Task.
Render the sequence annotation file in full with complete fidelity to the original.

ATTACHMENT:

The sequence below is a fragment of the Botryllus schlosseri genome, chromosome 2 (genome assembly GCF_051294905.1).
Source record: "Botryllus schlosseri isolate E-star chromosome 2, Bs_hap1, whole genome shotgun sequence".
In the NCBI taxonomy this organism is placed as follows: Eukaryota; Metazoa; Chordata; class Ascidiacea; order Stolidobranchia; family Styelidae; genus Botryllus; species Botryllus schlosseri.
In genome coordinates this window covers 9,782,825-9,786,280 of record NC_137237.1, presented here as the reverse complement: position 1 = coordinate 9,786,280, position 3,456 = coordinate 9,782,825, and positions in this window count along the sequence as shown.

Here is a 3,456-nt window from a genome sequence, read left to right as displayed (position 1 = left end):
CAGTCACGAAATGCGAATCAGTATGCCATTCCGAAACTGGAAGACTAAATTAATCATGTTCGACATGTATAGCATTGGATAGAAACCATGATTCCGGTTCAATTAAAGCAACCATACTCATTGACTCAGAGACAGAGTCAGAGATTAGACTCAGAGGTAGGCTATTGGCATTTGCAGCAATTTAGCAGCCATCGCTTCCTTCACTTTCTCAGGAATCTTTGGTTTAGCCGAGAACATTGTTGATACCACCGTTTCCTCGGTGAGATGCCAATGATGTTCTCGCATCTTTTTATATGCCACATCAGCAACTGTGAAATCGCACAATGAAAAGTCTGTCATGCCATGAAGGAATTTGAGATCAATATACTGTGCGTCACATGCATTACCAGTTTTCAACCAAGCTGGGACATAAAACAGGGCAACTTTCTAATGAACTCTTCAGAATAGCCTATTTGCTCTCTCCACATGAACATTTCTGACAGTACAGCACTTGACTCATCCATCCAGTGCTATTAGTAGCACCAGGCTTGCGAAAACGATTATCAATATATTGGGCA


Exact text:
The sequence below is a fragment of the Botryllus schlosseri genome, chromosome 2 (genome assembly GCF_051294905.1).
Source record: "Botryllus schlosseri isolate E-star chromosome 2, Bs_hap1, whole genome shotgun sequence".
In the NCBI taxonomy this organism is placed as follows: Eukaryota; Metazoa; Chordata; class Ascidiacea; order Stolidobranchia; family Styelidae; genus Botryllus; species Botryllus schlosseri.
In genome coordinates this window covers 9,782,825-9,786,280 of record NC_137237.1, presented here as the reverse complement: position 1 = coordinate 9,786,280, position 3,456 = coordinate 9,782,825, and positions in this window count along the sequence as shown.

Here is a 3,456-nt window from a genome sequence, read left to right as displayed (position 1 = left end):
CAGTCACGAAATGCGAATCAGTATGCCATTCCGAAACTGGAAGACTAAATTAATCATGTTCGACATGTATAGCATTGGATAGAAACCATGATTCCGGTTCAATTAAAGCAACCATACTCATTGACTCAGAGACAGAGTCAGAGATTAGACTCAGAGGTAGGCTATTGGCATTTGCAGCAATTTAGCAGCCATCGCTTCCTTCACTTTCTCAGGAATCTTTGGTTTAGCCGAGAACATTGTTGATACCACCGTTTCCTCGGTGAGATGCCAATGATGTTCTCGCATCTTTTTATATGCCACATCAGCAACTGTGAAATCGCACAATGAAAAGTCTGTCATGCCATGAAGGAATTTGAGATCAATATACTGTGCGTCACATGCATTACCAGTTTTCAACCAAGCTGGGACATAAAACAGGGCAACTTTCTAATGAACTCTTCAGAATAGCCTATTTGCTCTCTCCACATGAACATTTCTGACAGTACAGCACTTGACTCATCCATCCAGTGCTATTAGTAGCACCAGGCTTGCGAAAACGATTATCAATATATTGGGCA